So my guess it, the more you are exposed to it, the better you will be. I just don't like having to injure myself to be exposed to it.

    BTW, when I sliced my knee open with a hatchet (long story), I did not have an adrenaline rush and I was "playing" with the wound while waiting for the Dr. to stitch me up (I would squeeze the sides of the wound together and the "meat" would pop out, grossed out the wife :) )
  5. dragonfly

    dragonfly Monkey+++

    I only get ill when it's one of my kids....Usually it's around needles, as they were prone to accidents and always had to have stitches!
    I don't mind watching suturing, even on myself, it's those doggone needles that get to me....
    Blood nah, not a problem!
    Now you take one of those "epidural" needles that they use for pregnant women, to perform a "pain/cervical block" procedure, and I'm on da floor buddy!
  6. Brokor

    Brokor Live Free or Cry Moderator Site Supporter+++ Founding Member

    Yup. Like these guys said, adrenalin is a factor, but if you get the same problem with only a minor scrape or around blood that is not your own, then it is entirely your own mental perceptions.
  7. Tracy

    Tracy Insatiably Curious Moderator Founding Member

    Deep breath. Focus (hard) on something (something else, of course).

    I get that (I don't call it ringing, mine is more like a hearing decrease) when under extreme stress (injury) or unbearable pain. I use it as a warning to what's coming (usually at mach speed) and re-arrange my thought/pain management process.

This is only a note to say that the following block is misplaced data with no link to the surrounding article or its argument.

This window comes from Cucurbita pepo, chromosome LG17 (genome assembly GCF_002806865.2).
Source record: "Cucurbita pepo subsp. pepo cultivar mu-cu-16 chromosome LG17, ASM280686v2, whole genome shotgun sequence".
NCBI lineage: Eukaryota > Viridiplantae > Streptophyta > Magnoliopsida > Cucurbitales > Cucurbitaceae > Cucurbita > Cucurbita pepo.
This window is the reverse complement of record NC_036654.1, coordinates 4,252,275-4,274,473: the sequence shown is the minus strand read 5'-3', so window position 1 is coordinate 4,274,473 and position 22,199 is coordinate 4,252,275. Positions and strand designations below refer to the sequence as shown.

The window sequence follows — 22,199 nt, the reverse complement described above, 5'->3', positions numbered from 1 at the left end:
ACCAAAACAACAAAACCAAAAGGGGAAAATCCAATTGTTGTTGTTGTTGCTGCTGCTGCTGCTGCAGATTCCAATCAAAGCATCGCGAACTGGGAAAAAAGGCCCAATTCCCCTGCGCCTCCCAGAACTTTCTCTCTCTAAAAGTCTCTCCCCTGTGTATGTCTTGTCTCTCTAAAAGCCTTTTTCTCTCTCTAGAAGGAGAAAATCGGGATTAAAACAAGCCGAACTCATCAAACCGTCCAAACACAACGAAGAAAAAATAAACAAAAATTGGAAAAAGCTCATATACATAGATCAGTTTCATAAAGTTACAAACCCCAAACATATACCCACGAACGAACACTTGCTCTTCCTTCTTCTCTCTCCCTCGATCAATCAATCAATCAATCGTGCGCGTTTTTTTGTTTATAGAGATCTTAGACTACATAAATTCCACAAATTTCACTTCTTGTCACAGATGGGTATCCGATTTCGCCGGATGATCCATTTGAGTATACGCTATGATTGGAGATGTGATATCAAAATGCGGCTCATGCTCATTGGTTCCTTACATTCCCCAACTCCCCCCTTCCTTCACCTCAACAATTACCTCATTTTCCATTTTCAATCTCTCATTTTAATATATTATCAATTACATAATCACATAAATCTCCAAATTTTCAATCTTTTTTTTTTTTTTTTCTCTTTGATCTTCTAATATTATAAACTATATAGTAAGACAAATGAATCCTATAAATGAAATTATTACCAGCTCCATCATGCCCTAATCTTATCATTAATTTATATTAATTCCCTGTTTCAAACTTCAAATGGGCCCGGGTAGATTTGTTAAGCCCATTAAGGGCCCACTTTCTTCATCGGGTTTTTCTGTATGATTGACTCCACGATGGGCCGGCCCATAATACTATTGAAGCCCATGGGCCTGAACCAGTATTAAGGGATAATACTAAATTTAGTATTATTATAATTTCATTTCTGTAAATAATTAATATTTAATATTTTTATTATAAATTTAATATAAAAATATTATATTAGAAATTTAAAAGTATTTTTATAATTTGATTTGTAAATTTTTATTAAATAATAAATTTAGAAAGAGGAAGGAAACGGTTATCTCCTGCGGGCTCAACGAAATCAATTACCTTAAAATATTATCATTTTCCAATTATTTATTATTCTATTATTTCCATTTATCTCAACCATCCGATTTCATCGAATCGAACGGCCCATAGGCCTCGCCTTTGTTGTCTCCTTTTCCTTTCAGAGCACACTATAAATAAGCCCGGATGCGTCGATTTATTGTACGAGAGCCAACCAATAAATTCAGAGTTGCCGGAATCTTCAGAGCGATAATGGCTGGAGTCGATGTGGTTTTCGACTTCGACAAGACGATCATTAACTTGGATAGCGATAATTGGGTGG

Always know that you are in control of yourself. Get your mind and body to believe that and you'll be okay. :)
  8. CRC

    CRC Survivor of Tidal Waves | RIP 7-24-2015 Moderator Emeritus Founding Member

    wTs....Breathing through it works well...They "taught" us that in Nursing School...Actually got us to take yoga at one point to learn proper breathing techniques...(The Dean at the College of Allied Health Sciences was pretty progressive for the 70's...Ahead of her time...
    Blood doesn't bother me....Surgery doesn't bother me...When I had to pick where I wanted to work? It was easier to rule out the 2 I knew I DIDN'T want....I just told them, "I don't do bones, and I don't do eyes"....lol!

    Needles in the eye really really REALLY bothered me then, and still do today...I am fairly confident in a SHTF situation, I'd rise to the occasion and do what needs to be done....Here's hoping it doesn't come to that...
  9. Andy the Aussie

    Andy the Aussie Monkey+++ Founding Member

    My blood or that of strangers does not bother me (and I have seen plenty). I felt sick to my core when I saw Mrs Andy bleeding from a minor injury, it did not have an effect on my functioning but was purely an emotional response. I have seen lots of "big strong me" who can't stand the sight of blood. I found autopsies to be more than just a little unsettling, it is way to clinical for my liking and you have too much time to think about what you are seeing. My experience has always been that they are not nearly as neat or careful as is depicted on TV ... ;)